Meals: The days of the deductible three-martini lunch are pretty much at an end. To deduct the cost of a meal in a restaurant, you must have a serious business discussion before, during, or soon after the event. Moreover, you may only deduct 50% of your business meal a costs. Thus, for example, you can deduct 50% of the cost of a meal you have with a gallery owner to discuss displaying your work. Starting in 2018, you may not deduct entertainment expenses—for example, treating an art critic to theater tickets.
Pass-through Deduction: The vast majority of professional artists operate as pass-through businesses. A pass-through is any business in which the profits are taxed on the owner’s individual tax return at his or her individual tax rates. Most artists are sole proprietors (a one-owner business in which the owner personally owns all the business assets); a few have formed limited liability companies, S corporations, or are members of partnerships. All such artists are operating pass-through businesses.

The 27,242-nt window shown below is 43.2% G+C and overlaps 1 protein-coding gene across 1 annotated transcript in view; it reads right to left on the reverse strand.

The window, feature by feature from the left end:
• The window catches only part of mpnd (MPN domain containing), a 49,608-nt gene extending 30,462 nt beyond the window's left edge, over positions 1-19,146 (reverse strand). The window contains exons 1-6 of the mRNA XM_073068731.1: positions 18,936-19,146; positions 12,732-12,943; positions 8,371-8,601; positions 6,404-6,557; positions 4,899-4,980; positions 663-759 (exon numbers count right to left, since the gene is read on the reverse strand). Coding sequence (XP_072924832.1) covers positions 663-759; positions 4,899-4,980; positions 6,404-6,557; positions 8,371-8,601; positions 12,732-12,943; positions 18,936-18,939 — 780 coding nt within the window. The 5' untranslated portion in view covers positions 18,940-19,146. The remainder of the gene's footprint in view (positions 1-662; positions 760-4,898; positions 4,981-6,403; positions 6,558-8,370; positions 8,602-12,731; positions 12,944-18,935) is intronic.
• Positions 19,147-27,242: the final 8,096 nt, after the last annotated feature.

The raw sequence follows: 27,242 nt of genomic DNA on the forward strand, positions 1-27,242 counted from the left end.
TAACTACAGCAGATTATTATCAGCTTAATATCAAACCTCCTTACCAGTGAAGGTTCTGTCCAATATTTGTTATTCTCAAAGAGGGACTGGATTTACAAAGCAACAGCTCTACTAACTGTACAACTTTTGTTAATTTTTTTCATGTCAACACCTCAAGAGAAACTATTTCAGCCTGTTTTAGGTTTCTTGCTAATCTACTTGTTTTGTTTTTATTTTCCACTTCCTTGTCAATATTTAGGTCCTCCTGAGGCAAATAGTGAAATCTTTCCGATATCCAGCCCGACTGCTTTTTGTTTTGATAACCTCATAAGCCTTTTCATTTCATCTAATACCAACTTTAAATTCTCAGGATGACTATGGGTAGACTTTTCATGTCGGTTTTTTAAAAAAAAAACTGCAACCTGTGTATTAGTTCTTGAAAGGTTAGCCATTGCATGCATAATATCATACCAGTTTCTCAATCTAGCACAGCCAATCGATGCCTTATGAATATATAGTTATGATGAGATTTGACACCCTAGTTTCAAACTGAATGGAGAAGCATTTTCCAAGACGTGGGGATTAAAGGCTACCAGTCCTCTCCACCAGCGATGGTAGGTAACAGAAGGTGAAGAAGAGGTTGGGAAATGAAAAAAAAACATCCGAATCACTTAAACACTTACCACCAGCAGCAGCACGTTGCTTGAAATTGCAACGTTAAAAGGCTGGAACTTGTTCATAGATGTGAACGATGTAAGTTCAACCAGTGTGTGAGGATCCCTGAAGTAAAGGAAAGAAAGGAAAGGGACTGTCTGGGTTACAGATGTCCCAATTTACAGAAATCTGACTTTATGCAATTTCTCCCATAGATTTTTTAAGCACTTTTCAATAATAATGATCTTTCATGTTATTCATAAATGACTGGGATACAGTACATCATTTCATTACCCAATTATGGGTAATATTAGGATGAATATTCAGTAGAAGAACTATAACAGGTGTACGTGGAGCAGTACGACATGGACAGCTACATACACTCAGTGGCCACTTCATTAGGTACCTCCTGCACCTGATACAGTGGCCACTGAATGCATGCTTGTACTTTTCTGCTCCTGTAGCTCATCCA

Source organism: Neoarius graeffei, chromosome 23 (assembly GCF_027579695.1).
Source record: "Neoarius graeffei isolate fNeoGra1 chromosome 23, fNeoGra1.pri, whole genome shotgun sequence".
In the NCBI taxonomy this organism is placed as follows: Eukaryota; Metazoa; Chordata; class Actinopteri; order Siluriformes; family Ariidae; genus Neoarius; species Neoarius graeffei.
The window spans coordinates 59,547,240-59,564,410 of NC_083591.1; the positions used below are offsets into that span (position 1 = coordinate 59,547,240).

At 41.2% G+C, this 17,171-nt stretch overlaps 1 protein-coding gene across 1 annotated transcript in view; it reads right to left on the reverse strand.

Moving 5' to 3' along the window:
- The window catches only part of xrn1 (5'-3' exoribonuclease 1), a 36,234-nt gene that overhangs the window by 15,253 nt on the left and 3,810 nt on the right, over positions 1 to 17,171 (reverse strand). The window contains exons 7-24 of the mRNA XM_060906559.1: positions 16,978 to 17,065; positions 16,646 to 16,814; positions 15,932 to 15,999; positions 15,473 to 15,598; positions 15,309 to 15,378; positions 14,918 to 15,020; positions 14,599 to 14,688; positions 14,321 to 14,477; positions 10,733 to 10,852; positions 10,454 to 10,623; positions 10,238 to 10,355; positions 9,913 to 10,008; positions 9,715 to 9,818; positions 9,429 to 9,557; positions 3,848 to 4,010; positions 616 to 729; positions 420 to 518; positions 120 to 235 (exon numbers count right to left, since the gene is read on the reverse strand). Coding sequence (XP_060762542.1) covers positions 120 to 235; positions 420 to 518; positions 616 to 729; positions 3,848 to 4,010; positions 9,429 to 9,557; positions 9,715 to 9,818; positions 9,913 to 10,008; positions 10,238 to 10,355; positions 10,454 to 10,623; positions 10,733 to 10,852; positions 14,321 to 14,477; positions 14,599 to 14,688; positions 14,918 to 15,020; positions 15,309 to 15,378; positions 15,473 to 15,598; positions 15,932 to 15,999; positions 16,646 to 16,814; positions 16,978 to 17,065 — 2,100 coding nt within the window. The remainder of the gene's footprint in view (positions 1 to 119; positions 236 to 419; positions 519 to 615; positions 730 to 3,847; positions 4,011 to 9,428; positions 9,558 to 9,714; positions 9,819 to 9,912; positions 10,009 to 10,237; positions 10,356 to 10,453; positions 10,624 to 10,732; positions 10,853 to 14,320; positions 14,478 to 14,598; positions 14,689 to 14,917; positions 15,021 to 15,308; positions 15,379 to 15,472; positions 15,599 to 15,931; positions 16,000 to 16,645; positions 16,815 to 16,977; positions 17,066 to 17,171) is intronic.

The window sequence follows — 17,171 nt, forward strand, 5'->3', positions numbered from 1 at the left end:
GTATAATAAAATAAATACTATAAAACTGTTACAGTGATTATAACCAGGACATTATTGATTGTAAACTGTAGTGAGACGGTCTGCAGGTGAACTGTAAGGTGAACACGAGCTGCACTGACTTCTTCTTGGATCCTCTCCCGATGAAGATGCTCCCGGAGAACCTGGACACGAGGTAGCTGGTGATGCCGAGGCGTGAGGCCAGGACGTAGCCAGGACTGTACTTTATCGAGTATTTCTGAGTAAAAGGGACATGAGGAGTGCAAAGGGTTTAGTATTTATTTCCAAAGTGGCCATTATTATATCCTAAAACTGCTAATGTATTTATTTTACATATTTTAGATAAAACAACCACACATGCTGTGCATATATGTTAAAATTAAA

The Tax Cuts and Jobs Act established a brand new deduction that allows owners of pass-through businesses, including artists, to deduct an amount equal to up to 20% of their net income from the business. This is in addition to all their other art business deductions. The pass-through deduction is a personal deduction pass-through owners can take on their returns whether or not they itemize. For example, if you earn $50,000 in profit from your art business, and qualify for the pass-through deduction, you may deduct $10,000.
However, you’re entitled to the full 20% pass-through deduction only if your taxable income from all sources after deductions is less than $315,000 if married filing jointly, or $157,500 if single. The deduction is phased out if your income exceeds these limits. It disappears entirely for marrieds filing jointly whose income exceeds $415,000 and for singles whose income exceeds $207,500.
This deduction began on Jan. 1, 2018 and is scheduled to last through Dec. 31, 2025.